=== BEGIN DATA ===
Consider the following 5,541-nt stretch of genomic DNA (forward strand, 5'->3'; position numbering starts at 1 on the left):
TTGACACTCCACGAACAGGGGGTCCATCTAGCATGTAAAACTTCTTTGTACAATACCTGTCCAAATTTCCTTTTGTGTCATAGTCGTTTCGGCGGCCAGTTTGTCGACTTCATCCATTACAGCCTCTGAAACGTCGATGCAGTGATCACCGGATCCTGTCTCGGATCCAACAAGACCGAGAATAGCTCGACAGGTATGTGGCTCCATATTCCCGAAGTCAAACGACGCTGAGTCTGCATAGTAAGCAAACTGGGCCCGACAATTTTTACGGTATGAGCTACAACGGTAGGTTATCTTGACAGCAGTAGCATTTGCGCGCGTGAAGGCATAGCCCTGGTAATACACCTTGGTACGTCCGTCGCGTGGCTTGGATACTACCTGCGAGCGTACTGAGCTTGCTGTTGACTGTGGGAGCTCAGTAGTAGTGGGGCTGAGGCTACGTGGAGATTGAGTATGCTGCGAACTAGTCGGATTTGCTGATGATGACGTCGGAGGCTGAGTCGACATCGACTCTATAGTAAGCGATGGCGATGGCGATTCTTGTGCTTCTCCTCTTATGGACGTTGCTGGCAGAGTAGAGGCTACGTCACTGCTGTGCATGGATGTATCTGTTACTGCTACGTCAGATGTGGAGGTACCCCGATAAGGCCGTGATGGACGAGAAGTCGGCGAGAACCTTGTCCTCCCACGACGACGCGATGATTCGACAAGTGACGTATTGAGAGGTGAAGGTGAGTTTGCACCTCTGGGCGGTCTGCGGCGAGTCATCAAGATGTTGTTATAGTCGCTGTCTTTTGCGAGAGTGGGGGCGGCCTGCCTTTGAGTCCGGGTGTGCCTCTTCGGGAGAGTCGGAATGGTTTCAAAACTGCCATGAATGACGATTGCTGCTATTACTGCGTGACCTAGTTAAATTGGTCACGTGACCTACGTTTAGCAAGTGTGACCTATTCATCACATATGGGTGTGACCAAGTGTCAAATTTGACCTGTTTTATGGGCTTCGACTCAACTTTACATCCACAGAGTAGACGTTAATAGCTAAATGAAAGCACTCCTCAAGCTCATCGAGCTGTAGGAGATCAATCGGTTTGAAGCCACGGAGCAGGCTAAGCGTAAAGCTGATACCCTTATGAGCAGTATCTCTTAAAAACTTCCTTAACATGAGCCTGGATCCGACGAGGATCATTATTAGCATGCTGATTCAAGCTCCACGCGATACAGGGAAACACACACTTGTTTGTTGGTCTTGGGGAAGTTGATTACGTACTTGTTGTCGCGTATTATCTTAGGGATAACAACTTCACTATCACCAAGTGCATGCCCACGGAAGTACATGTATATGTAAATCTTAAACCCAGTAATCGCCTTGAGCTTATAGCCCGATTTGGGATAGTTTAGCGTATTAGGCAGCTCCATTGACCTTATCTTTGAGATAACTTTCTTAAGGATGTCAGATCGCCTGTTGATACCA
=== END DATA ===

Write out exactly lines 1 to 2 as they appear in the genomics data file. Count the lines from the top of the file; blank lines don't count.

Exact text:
Consider the following 5,541-nt stretch of genomic DNA (forward strand, 5'->3'; position numbering starts at 1 on the left):
TTGACACTCCACGAACAGGGGGTCCATCTAGCATGTAAAACTTCTTTGTACAATACCTGTCCAAATTTCCTTTTGTGTCATAGTCGTTTCGGCGGCCAGTTTGTCGACTTCATCCATTACAGCCTCTGAAACGTCGATGCAGTGATCACCGGATCCTGTCTCGGATCCAACAAGACCGAGAATAGCTCGACAGGTATGTGGCTCCATATTCCCGAAGTCAAACGACGCTGAGTCTGCATAGTAAGCAAACTGGGCCCGACAATTTTTACGGTATGAGCTACAACGGTAGGTTATCTTGACAGCAGTAGCATTTGCGCGCGTGAAGGCATAGCCCTGGTAATACACCTTGGTACGTCCGTCGCGTGGCTTGGATACTACCTGCGAGCGTACTGAGCTTGCTGTTGACTGTGGGAGCTCAGTAGTAGTGGGGCTGAGGCTACGTGGAGATTGAGTATGCTGCGAACTAGTCGGATTTGCTGATGATGACGTCGGAGGCTGAGTCGACATCGACTCTATAGTAAGCGATGGCGATGGCGATTCTTGTGCTTCTCCTCTTATGGACGTTGCTGGCAGAGTAGAGGCTACGTCACTGCTGTGCATGGATGTATCTGTTACTGCTACGTCAGATGTGGAGGTACCCCGATAAGGCCGTGATGGACGAGAAGTCGGCGAGAACCTTGTCCTCCCACGACGACGCGATGATTCGACAAGTGACGTATTGAGAGGTGAAGGTGAGTTTGCACCTCTGGGCGGTCTGCGGCGAGTCATCAAGATGTTGTTATAGTCGCTGTCTTTTGCGAGAGTGGGGGCGGCCTGCCTTTGAGTCCGGGTGTGCCTCTTCGGGAGAGTCGGAATGGTTTCAAAACTGCCATGAATGACGATTGCTGCTATTACTGCGTGACCTAGTTAAATTGGTCACGTGACCTACGTTTAGCAAGTGTGACCTATTCATCACATATGGGTGTGACCAAGTGTCAAATTTGACCTGTTTTATGGGCTTCGACTCAACTTTACATCCACAGAGTAGACGTTAATAGCTAAATGAAAGCACTCCTCAAGCTCATCGAGCTGTAGGAGATCAATCGGTTTGAAGCCACGGAGCAGGCTAAGCGTAAAGCTGATACCCTTATGAGCAGTATCTCTTAAAAACTTCCTTAACATGAGCCTGGATCCGACGAGGATCATTATTAGCATGCTGATTCAAGCTCCACGCGATACAGGGAAACACACACTTGTTTGTTGGTCTTGGGGAAGTTGATTACGTACTTGTTGTCGCGTATTATCTTAGGGATAACAACTTCACTATCACCAAGTGCATGCCCACGGAAGTACATGTATATGTAAATCTTAAACCCAGTAATCGCCTTGAGCTTATAGCCCGATTTGGGATAGTTTAGCGTATTAGGCAGCTCCATTGACCTTATCTTTGAGATAACTTTCTTAAGGATGTCAGATCGCCTGTTGATACCA